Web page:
But there's also been good news. Both Samsung and Epson have shown 40-inch OLED TV prototypes in recent years. CDT continues to develop its proprietary inkjet P-OLED printing system. Ciba recently announced a new red phosphorescent material, developed for Dresden, Germany–based Novaled that is claimed to last 50,000 hours. And blue-channel OLED materials are now expected to exceed 20,000 hours before half-brightness.
Trenton, N.J.–based Universal Display Corp. has done considerable work in advancing SM-OLED technology. At last May's DisplayWeek show, UDC and partner LG Display showed a 4-inch QVGA full-color active matrix (AM) OLED display prototype that combines an amorphous-silicon backplane with UDC's proprietary PHOLED (phosphorescent) and TOLED (transparent compound-cathode) technologies. The display is built on thin metallic foil and was developed with support from the United State Department of Defense.
Sony created buzz last fall by finally getting its XEL-1 to market, making it the first commercially available OLED TV. The XEL-1 is an 11-inch display with 1024x600 pixel resolution, measuring 3 millimeters thick and using SM-OLED technology. Its peak power consumption is specified at about 45 watts.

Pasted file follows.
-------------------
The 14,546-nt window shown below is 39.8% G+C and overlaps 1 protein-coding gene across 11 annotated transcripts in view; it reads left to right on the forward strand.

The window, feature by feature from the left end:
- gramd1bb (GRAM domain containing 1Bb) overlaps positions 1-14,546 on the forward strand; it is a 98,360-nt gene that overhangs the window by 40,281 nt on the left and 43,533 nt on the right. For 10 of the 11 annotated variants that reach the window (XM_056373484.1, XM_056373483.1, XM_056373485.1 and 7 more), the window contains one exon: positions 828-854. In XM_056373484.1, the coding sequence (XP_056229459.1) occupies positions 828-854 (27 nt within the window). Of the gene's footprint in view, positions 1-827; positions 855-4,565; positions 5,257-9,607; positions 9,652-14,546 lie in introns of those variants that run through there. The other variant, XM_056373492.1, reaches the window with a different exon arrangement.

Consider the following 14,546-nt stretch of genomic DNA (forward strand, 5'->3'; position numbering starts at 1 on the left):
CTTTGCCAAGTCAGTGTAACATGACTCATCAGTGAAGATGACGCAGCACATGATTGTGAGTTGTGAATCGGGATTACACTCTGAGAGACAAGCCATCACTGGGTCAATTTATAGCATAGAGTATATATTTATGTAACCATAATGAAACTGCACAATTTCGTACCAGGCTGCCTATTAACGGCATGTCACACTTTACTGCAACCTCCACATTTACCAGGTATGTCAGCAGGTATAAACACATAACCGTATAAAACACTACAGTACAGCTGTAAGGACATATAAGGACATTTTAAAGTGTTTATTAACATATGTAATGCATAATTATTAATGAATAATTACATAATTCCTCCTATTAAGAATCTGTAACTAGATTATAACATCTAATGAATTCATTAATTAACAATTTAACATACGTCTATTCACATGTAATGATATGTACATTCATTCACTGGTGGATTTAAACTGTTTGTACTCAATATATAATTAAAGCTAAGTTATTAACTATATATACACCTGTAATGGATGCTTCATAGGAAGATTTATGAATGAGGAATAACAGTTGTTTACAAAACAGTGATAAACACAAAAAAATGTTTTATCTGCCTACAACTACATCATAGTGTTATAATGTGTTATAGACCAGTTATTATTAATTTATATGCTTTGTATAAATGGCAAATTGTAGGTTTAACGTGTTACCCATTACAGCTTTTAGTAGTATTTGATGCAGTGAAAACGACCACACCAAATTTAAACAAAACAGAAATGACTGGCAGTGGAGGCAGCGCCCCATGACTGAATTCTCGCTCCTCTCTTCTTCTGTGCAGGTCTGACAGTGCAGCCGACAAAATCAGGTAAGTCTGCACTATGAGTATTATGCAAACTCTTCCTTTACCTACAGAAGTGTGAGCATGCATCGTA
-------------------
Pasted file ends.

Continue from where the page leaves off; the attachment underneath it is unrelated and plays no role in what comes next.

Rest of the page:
The price? Ah, there's the rub. A whopping $2,500, which could also buy you either a 50-inch plasma or 52-inch LCD HDTV. The high cost of the XEL-1 may be a small price for early adopters to pay, but it reflects the low yields of current OLED manufacturing processes. (For some perspective, the XEL-1's retail cost per inch—about $227—works out to $9,545 for a 42-inch screen, which is what plasma displays were selling for a decade ago.)
Sony has also shown a 27-inch SM-OLED, but it's not ready for prime time. It measures 9 millimeters thick and has a 1920x1080 pixel matrix. Both it and the XEL-1 are rated at 200 nits average brightness and over 600 nits peak brightness. (Because OLEDs are emissive, their brightness varies dynamically with content, just like CRT and plasma displays.)
At the last CES, Samsung also showed a range of OLED TV products, including 14-inch and 31-inch prototypes, although neither is ready for market just yet. The company's SDI division, which also manufactures plasma displays, is fully engaged in active matrix OLED manufacturing and had previously set a target of Q4 2008 to start bringing OLED displays to market, but that target doesn't look certain now.